The only thing more intense than Lee Corso donning a purple cow head live from Weston Field was the headache that greeted your tasters the next morning, or, for one of us, the next afternoon. This pain was unlike the vivid yet moderate cerebral experience a normal Sunday brings â€“ it was fierce, fiery and ruthless. Fortunately for this article the pain was not all that lingered from Homecoming 2007. We happily discovered that, in addition to remnants of alcohol picking apart our insides, there was still a fairly healthy self-destructive tendency brewing inside of us. Accordingly we decided to review the “Prairie Fire.” The morning-after heads of many students housed conflagrations the likes of which are perhaps only familiar to Southern California. In our delirious state, we sought out a remedy for this very unnatural disaster; we somehow conjured up the familiar phrase, “fight fire with fire,” and headed to the gallows.
The “Prairie Fire,” properly speaking, consists of any strong alcoholic beverage “splashed” with some kind of hot sauce. Apparently, the shot was initially created by a frustrated bartender in Melbourne who, being bombarded with customers demanding free drink tickets, decided to serve these free-loaders something for which they would pay, albeit not with their wallets. Typically one encounters the “Mexican” version of this drink, which calls for Tabasco and gold tequila; other versions pair the sauce with rum, Everclear or even whiskey. Doing our best to avoid sunlight, we managed to procure brand name Tabasco sauce, Frank’s Red Hot sauce, Jose Cuervo and even some PatrÃ³n Silver. We were excited for the unique opportunity to put the age-old question to rest â€“ is it the sauce, or is it, the sauce?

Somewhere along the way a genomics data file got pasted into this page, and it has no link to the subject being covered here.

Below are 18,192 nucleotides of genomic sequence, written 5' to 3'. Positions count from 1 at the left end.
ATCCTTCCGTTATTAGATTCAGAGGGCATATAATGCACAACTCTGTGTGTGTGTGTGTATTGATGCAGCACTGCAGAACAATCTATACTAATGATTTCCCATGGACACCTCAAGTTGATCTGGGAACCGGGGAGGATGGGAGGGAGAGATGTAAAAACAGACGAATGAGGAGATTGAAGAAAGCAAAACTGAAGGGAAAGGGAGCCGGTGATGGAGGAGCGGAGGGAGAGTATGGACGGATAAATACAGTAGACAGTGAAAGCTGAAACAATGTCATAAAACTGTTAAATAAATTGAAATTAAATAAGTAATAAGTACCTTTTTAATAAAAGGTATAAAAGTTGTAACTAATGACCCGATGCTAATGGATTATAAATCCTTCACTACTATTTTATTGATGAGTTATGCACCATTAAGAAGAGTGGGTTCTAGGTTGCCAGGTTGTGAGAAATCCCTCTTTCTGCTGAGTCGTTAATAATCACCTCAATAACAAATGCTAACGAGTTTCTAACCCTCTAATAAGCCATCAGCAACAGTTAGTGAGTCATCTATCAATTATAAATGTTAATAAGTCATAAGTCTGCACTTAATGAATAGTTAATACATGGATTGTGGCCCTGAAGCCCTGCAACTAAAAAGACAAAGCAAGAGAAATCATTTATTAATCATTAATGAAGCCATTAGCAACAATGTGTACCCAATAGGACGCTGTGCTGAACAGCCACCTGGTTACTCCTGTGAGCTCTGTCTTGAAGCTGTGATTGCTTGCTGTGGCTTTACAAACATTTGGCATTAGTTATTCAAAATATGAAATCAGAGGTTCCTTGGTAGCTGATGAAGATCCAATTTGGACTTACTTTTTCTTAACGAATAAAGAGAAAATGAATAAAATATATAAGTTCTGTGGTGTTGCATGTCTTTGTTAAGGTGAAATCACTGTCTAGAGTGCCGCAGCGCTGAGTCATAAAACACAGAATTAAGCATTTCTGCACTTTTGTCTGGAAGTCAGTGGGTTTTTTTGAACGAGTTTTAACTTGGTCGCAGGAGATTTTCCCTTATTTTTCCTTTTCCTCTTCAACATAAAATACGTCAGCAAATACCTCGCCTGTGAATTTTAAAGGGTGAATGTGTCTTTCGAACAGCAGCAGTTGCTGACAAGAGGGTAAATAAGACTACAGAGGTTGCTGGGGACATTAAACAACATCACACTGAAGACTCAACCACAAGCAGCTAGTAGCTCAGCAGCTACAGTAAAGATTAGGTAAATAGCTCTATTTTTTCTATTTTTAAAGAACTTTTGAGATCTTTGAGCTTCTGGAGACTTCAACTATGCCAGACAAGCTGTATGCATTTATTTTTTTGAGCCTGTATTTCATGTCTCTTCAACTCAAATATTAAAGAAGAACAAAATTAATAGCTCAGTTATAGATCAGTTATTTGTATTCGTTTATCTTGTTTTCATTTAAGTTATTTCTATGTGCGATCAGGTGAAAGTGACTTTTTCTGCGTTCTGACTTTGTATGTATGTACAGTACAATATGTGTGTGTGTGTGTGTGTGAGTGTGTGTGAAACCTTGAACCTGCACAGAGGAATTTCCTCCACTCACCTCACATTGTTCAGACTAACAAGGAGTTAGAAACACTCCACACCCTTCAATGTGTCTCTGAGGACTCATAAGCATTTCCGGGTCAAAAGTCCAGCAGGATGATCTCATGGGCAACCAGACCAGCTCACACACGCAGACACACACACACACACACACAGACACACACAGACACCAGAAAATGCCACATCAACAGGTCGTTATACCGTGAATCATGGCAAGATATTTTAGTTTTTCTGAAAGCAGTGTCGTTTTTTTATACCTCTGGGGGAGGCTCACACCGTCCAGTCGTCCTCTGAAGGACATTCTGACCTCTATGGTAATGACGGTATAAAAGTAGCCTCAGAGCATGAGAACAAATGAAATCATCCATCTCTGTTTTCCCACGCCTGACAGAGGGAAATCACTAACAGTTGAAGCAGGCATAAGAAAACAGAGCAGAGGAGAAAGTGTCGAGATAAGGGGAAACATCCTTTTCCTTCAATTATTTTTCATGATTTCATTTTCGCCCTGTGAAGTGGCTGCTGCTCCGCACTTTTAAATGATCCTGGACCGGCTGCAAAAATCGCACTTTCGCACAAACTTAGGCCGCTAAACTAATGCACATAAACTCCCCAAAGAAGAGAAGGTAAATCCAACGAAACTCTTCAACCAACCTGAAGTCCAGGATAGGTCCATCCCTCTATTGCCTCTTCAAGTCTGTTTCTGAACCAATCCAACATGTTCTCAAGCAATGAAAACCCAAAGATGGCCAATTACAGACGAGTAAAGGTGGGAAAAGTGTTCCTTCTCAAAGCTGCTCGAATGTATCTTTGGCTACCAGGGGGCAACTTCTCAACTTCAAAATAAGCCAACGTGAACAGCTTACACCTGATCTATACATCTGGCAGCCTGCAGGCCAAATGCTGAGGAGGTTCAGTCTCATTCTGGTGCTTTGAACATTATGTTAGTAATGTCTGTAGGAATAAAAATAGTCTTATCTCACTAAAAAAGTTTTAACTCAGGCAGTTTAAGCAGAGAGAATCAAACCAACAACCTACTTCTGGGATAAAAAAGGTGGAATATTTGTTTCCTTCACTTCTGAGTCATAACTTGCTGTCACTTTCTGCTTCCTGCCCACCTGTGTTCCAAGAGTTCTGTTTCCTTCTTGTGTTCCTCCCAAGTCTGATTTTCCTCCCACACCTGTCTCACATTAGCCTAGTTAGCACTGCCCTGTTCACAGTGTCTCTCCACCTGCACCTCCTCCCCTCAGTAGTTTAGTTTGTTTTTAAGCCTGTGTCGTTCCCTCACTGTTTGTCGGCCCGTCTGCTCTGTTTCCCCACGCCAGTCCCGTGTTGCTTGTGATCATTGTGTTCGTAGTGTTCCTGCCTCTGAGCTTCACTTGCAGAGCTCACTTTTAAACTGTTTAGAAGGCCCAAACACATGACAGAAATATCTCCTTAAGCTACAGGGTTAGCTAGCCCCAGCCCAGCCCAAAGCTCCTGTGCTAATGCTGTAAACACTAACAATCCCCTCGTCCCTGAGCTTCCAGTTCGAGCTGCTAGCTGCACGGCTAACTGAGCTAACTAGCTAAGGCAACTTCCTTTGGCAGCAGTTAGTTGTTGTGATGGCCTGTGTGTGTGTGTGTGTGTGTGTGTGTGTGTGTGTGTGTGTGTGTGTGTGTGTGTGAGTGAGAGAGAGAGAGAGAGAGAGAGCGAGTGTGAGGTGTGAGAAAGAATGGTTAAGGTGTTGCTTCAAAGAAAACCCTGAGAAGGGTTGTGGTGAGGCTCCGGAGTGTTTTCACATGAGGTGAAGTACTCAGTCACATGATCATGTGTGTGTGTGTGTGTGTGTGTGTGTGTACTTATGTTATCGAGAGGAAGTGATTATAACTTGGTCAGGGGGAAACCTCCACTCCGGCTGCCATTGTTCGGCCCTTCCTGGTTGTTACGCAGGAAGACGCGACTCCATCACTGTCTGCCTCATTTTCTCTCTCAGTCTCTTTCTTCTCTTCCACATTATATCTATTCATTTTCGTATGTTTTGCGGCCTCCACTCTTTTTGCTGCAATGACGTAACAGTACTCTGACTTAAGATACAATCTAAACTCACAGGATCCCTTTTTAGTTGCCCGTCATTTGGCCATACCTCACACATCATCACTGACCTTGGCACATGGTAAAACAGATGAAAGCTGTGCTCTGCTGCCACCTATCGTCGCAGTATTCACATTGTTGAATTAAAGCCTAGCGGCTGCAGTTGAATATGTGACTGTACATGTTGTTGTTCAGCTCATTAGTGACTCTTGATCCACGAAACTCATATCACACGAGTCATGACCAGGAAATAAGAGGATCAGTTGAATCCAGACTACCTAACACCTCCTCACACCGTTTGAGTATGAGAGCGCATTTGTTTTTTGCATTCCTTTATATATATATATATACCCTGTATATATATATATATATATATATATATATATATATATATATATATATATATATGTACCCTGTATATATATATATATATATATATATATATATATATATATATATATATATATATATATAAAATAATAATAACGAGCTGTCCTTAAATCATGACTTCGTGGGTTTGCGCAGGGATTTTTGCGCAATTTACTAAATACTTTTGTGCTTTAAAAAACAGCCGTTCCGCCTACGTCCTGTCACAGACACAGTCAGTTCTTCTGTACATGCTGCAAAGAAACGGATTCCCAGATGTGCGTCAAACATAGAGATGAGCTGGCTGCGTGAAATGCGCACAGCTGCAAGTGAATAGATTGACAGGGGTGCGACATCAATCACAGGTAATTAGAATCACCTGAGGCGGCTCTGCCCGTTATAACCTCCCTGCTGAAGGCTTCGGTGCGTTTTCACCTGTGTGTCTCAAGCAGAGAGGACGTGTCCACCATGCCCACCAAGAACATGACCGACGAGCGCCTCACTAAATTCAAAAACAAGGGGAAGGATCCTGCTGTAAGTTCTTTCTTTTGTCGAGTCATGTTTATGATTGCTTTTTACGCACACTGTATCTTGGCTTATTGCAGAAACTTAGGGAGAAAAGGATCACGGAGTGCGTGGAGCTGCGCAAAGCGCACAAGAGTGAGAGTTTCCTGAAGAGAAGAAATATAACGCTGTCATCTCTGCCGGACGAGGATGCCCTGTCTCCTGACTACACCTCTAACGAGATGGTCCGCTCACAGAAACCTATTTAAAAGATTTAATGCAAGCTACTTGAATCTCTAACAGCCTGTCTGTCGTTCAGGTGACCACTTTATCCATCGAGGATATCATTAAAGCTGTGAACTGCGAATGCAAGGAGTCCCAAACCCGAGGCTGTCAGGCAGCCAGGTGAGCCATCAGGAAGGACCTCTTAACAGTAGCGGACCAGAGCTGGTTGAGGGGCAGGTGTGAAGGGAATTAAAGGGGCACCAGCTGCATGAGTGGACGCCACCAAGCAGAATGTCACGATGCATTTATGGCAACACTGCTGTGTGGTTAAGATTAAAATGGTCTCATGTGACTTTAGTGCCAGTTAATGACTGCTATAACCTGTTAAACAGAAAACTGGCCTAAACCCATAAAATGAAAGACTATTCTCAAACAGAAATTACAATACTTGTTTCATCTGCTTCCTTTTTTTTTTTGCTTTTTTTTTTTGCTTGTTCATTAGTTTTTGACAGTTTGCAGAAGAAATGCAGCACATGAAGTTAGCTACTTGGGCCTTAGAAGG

As a baseline, we decided to start with the classic Cuervo and Tabasco. The Tabasco transformed the tequila from its ominous, gold color to a menacing red and we threw them back. Jose’s burn combined with the legendary, McIlhenny sting to create a moment of agony, but it all settled surprisingly smoothly. Rather than being a perfect storm, the two extremes ended up pacifying each other on the way down; this symbiotic relationship was much more effective than coffee in rousing our weary spirits.
Thoroughly emboldened, we decided to swap Frank’s Red Hot for Tabasco. Frank’s Red Hot has a reputation for being a more flavorful and less powerful hot sauce. Unfortunately its lack of potency is of little comfort when one is looking at an aggressive shot of tequila. This time, the tequila’s initial burn was softened by a complex array of spice and tanginess, which was very pleasant. Unfortunately, Jose easily defeated Frank in the battle for our taste buds and our flavorful respite from Jose’s ferocity was all too short-lived. Frank’s could not hold its own against the power of Jose Cuervo, even after one taster started to drink it as a chaser â€“ with disastrous results.
Cited in many rap songs, PatrÃ³n Silver has a reputation for being the tequila of champions; we figured this would make it a perfect breakfast of champions. We put on some Jay-Z, sprayed some Tabasco in the general vicinity of the glasses and tossed ’em down the hatch. PatrÃ³n’s subtle burn and complex array of spices did not blend as well with the power and heat of Tabasco as did the Jose Cuervo. Honestly, unless you chase a shot of PatrÃ³n with a punch to the stomach, it’s going to be a smooth ride. It was not as effective putting out the fire as the seemingly paradoxical Cuervo-Tabasco team. In fact, the overload of Tabasco made it less enjoyable.
At this point we were having difficulty figuring out which hot sauce was which. Also having no idea where the cork to the PatrÃ³n had gone, we had to bring in a consultant to get through the last tasting. Faced with the combination of PatrÃ³n and Frank’s, we were ready. As the secret ingredients in the “perfect margarita” (so says their Web site) and the original Buffalo wings, respectively, we expected great things from the famous pairing; our consultant, fresh off a “famous pairing” himself, came along for the ride as we were greeted with the best of both worlds. The PatrÃ³n and the Frank’s were equally subtle, and the smoky spice of the former was accentuated by the tangy hints of pepper and garlic in the latter.
Your tasters were very pleased with the results. The burning in our heads was kept company by the newfound burning in our mouths and stomachs. In a way the two neutralized each other. In another way we felt like crap. Perhaps if we had been in a more sound state of mind we would have remembered that the saying actually reads, “don’t fight fire with fire.” But our collective state of mind was rather unsound, especially after the “Prairie Fire” rolled through â€“ we headed to the Herring to feel better.
Jose Cuervo about $20 for 750 mL, PatrÃ³n Silver about $35 for 750 mL.